The mismatched geography of the new East Midlands devolution deal will make the new mayor's job much harder.
The announcement of a number of devolution deals over the past few weeks shows that despite a certain degree of political and economic turmoil, progress is being made on the levelling up agenda. This commitment is welcome, especially the efforts to overcome fragmentation and the promises to deliver mayors outside of the existing metro mayor city-regions.
Yet while the North Yorkshire and York, as well as the foreshadowed Suffolk, devolution deals are big improvements, the ‘East Midlands’ devolution deal to Derbyshire, Derby, Nottinghamshire, and Nottingham announced earlier this week is a step backwards. As it contains two separate local economies – Derby and Nottingham – in a single structure, ‘D2N2’ is not an economic geography and will potentially create more problems than it solves. If devolution is to advance both political and economic levelling up, then Derbyshire and Nottinghamshire need separate devolution deals. Administrative geography should click with economic geography rather than political convenience.
If devolution is to deliver economic prosperity – which should be the central purpose of devolution within England due to the country’s economic divides – then responsibility for local economic matters such as housing and planning, transport, and skills needs to click with local economies.
Unfortunately, the so-called “D2N2” area, covering the area’s Local Enterprise Partnership, contains at least two separate urban economies – Derby and Nottingham. This can be shown by looking at commuting patterns, as Figure 1 demonstrates. While roughly 68 per cent of residents of the Derbyshire and 76 per cent of residents of Nottinghamshire (including their respective cities) work in the counties they live in, only 6 and 8 percent of residents cross the boundary to work in the other county. In other words, Nottinghamshire and Derbyshire are about as connected to each other as Derbyshire is to Greater Manchester, Cheshire and South Yorkshire, and Nottinghamshire is to Leicestershire and South Yorkshire.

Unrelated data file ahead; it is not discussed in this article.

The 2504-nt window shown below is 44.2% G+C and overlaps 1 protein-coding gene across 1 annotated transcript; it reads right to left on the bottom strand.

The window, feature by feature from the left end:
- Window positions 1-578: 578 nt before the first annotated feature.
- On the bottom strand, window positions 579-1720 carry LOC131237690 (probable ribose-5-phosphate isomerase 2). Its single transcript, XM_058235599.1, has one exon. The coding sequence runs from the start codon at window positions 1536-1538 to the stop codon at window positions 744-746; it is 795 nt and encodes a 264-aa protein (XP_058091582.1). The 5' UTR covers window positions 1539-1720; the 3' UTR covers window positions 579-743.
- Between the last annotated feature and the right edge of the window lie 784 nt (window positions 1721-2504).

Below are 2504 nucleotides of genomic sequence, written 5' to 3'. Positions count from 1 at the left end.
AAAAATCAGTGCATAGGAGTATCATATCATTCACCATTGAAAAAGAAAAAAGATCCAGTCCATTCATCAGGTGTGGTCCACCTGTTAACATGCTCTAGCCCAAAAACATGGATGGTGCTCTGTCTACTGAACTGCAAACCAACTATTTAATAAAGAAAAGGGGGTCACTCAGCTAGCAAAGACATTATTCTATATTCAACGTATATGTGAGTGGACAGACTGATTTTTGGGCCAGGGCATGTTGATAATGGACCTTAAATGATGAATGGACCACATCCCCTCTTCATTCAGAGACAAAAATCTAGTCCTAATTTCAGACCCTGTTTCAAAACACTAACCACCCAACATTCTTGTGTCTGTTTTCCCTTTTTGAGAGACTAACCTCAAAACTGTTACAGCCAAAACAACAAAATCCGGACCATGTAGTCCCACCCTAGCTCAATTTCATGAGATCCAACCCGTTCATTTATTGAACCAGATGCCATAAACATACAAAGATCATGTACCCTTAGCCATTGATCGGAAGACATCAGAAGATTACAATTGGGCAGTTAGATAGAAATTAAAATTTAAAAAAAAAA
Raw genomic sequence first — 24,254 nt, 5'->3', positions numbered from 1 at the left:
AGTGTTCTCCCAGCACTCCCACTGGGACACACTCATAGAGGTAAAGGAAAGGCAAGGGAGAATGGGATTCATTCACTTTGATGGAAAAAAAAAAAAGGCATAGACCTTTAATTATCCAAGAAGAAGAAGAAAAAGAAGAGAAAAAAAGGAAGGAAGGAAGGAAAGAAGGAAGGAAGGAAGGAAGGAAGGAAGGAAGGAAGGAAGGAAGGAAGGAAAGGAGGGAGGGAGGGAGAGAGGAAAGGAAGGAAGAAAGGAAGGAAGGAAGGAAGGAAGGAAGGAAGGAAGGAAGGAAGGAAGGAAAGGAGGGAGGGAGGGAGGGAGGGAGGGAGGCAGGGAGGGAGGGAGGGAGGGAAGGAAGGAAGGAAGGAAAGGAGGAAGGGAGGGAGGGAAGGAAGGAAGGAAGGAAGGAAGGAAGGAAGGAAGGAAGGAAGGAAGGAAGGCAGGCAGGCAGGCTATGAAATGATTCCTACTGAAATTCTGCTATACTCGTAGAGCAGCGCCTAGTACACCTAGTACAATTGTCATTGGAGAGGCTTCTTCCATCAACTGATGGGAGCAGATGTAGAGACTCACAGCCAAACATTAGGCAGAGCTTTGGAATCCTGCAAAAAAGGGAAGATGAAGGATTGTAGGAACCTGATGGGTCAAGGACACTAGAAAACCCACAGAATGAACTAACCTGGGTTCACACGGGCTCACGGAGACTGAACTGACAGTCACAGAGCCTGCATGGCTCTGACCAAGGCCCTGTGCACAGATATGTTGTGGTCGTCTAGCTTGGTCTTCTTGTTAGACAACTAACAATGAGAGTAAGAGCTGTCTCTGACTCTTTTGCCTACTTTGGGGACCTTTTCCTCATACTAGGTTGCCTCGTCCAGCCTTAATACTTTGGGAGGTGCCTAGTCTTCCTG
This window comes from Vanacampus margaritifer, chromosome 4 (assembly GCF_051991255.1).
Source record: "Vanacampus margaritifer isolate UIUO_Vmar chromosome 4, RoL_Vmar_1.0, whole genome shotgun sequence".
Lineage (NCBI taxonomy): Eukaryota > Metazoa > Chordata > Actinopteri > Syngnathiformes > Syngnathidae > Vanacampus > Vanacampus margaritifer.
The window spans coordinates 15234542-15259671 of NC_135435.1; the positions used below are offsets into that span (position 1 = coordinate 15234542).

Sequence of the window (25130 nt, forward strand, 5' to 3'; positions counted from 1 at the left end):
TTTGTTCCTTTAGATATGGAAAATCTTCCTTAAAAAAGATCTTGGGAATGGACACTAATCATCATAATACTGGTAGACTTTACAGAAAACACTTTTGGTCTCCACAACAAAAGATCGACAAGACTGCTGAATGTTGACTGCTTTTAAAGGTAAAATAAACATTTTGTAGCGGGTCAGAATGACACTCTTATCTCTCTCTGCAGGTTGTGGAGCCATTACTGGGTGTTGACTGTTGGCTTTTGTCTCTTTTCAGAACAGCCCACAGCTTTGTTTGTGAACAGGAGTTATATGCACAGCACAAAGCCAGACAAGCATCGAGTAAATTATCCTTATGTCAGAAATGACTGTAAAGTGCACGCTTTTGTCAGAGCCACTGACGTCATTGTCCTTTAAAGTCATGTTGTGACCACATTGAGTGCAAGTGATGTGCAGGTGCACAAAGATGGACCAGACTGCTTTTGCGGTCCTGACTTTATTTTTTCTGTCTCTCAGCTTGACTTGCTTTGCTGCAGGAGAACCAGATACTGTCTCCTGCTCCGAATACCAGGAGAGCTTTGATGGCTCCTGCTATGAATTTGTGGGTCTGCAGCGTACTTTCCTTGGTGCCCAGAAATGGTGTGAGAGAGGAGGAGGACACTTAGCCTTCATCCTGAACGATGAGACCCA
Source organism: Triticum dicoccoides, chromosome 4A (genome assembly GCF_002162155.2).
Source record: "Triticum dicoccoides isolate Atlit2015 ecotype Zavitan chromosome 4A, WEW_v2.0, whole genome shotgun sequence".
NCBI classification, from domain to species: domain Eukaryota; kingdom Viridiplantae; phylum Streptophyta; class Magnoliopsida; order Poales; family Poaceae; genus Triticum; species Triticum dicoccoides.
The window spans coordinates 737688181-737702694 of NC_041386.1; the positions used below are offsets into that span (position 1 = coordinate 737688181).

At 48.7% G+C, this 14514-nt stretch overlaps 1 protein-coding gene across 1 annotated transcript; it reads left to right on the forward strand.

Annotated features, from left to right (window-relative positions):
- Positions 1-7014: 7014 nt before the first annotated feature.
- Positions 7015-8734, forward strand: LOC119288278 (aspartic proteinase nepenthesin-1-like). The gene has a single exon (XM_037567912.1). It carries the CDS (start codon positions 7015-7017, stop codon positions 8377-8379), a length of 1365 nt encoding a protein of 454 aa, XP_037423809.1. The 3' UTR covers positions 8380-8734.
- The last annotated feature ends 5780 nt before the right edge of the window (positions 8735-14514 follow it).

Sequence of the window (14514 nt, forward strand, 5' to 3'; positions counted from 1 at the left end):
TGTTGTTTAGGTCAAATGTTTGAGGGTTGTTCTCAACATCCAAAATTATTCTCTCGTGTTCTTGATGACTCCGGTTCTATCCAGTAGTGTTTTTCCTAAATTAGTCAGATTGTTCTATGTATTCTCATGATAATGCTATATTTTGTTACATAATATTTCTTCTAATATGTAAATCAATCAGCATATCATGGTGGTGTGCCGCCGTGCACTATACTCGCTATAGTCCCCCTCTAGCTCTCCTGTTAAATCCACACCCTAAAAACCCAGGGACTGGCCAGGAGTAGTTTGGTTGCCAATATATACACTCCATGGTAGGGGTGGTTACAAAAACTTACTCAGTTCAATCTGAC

Commuting patterns for residents of Derbyshire and Nottinghamshire, 2011
Source: Census 2011
Constructing a geography like this contradicts the Government’s own logic set out in the Levelling Up White Paper that devolution should match political geography to economic geography, and the Government’s historic opposition to the “One Yorkshire” devolution proposal.
The East Midlands’ devolution deal’s geography mismatch will struggle to overcome problems of fragmentation that hamper local economic policymaking and service delivery, as North of Tyne, Cambridgeshire and Peterborough, and West of England combined authorities have already experienced. Rather than governing an economic area, the new East Midlands Combined Authority will function as an umbrella organisation for the four local councils and spend a large part of its capacity bargaining between them.